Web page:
R. Eric Thomas‘s most definitive life moments can be summarized by the songs of Patti LaBelle and Beyonce.
If you personally know the comedic storyteller, this isn’t news. However, when Thomas shares his fascination with “New Attitude” and “Get Me Bodied” with a room full of strangers, it’s, well, special. Now Philadelphians will have the chance to discover what’s been billed as “the best rock and roll storytelling event in New York” by Flavorpill; The Soundtrack Series is coming to Tin Angel on July 11, and it’s hosts, the incomparable Dana Rossi and Philadelphia’s own Thomas, promise to make this one music-inspired night that’ll keep you laughing and entertained. Read more »
Is there a more exhilarating sound to a concert-goer’s ears than Diana Ross wailing the opening notes to her signature hit “I’m Coming Out” from somewhere far off-stage? The 1980 hit and unofficial gay anthem has been a staple at Ross’s concerts since its debut, most frequently serving as her opener as she races through the audience, futzing with her always-gargantuan wrap, and singing. It’s a gambit that perfectly encapsulates the legendary performer’s appeal—it is both extravagant and intimate, the gesture of a true diva who still wants to be close to her fans.
Ross, who returned to Philadelphia last night after a 10-year absence, has not changed her M.O. The signature horn blasts of “I’m Coming Out” and Ross’s reedy voice shot out across the twilight before she’d set foot on the stage of the Mann Center. As part of the “In The Name of Love Tour,” the 70-minute Wednesday night concert was a reliable trip down memory lane, revisiting a surfeit of the former Supreme’s hits from the ’60s and ’70s. Indeed, the 34-year-old show opener was the most current of Ross’ hits to be performed.
7 Gay Things to Do in Philly This Week: Queer Media Activism Series, Songbird Returns, Shut Up and Dance, and More
In partnership with Philadelphia Black Gay Pride, every day throughout the month of February we will spotlight an influential black mover and shaker in the city.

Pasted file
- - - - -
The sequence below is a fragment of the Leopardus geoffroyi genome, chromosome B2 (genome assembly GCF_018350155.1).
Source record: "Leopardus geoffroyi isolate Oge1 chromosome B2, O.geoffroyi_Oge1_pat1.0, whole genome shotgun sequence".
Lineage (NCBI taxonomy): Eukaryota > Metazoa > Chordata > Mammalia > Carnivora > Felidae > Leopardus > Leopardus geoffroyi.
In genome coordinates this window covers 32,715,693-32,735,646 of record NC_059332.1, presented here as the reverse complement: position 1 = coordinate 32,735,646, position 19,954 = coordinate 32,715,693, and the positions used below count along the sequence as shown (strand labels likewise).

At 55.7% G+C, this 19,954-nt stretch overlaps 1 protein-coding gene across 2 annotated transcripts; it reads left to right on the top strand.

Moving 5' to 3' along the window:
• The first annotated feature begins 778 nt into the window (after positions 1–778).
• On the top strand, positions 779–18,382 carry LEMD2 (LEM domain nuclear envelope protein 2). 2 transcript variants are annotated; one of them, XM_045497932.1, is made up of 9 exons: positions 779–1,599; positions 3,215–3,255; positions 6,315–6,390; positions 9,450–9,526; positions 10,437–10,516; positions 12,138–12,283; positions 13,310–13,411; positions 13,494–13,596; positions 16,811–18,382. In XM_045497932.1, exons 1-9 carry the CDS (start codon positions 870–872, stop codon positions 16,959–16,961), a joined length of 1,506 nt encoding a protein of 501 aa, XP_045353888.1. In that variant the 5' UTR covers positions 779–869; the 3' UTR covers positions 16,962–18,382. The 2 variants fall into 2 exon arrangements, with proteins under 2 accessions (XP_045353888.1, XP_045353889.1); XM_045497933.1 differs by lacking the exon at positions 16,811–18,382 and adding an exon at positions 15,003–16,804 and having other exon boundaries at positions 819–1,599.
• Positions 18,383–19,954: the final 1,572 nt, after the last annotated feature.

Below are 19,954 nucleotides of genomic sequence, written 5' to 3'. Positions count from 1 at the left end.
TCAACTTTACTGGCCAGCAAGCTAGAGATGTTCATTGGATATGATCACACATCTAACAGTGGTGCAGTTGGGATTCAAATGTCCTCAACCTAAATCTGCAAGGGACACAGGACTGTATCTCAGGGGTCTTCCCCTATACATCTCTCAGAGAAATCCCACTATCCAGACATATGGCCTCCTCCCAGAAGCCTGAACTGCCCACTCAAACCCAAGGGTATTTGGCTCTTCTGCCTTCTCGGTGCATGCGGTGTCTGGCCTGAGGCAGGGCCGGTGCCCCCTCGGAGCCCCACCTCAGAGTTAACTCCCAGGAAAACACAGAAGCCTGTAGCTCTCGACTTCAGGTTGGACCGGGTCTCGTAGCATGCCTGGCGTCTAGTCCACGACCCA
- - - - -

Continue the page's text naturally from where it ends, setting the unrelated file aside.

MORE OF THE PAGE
Today: Philly playwright, comedic storyteller and all-around hilarious person R. Eric Thomas. Since moving to Philly from Baltimore to chase down Patti Labelle (an adventure he describes in the video above), Thomas has racked up all kinds of accolades and achievements. He’s won two First Person Arts StorySlam competitions, he was invited to give a TedX talk, and he’s written and performed some of his most popular work, including Will You Accept This Friend Request, to sold-out crowds. He is currently working as an admin at the Philadelphia Theatre Company, and continues to perform his unique style of “stand-up dramedy” around the city. You can catch him this week, in fact, when he hosts First Person Arts‘ annual Valentine’s Day story slam, “The Ex Files.” More info here.
William Way’s trying something a little different this holiday season with its first annual Holiday Extravaganza and Latin Carol Eve. It’s an evening of seasonal song and spoken word all in Latin. Philly comedic storyteller R. Eric Thomas will serve as host. To get in on the spirit of the occasion, he promises to perform a monologue in Latin. Translations will be available, but something tells me he’ll be hilarious even if you don’t know what he’s saying. The musical portion of the evening is a parade of yuletide favorites, like “Musicus Parvulus” (“Little Drummer Boy”), “Avia Renone Calcebatur” (“Grandma Got Run Over by a Reindeer”) and “Silentio Noctis” (you guessed it: “Silent Night”). 6 p.m., free, William Way Community Center, 1315 Spruce St.
Playwright and stand-up dramedian, R. Eric Thomas, shares a life-changing moment of creative enlightenment through meeting his personal idol, Patti LaBelle.
Living in Baltimore and considering himself “creatively bankrupt,” he went against his better judgement and moved to Philadelphia, even though his preconceived notions of Philadelphia were entirely based off of the opening rap montage of The Fresh Prince of Bel-Air as well as the positively apocalyptic Avenue of the Arts shown in the movie Philadelphia. The city he now calls home is responsible for “waking him up” to a creative side he considered long gone until he found the innovative community he longed for through the nonprofit organization, First Person Arts.
In partnership with SMITH Magazine’s Six-Word Memoir Project, we asked you to submit your queer life stories—succinctly. Every day until we run out, we will present the most touching, poignant and hilarious entries in meme form. Today, one of Philly’s premier comedic storytellers, the always delightful R. Eric Thomas.
Tomorrow night, Tue., Oct. 22, Thomas will join D. Bruce Hanes, Julia Scotti, Liz Spikol, Kemar Jewel and Brian Seaman at our LGBT Six-Word Memoir Slam, where he will delve into the story behind his memoir. I’m guessing it will be some kind of LOL-worthy story about his adventures with online dating. To purchase a $10 ticket to the event, click here. And click here to see all our LGBT Six-Word Memoirs of the Day to date.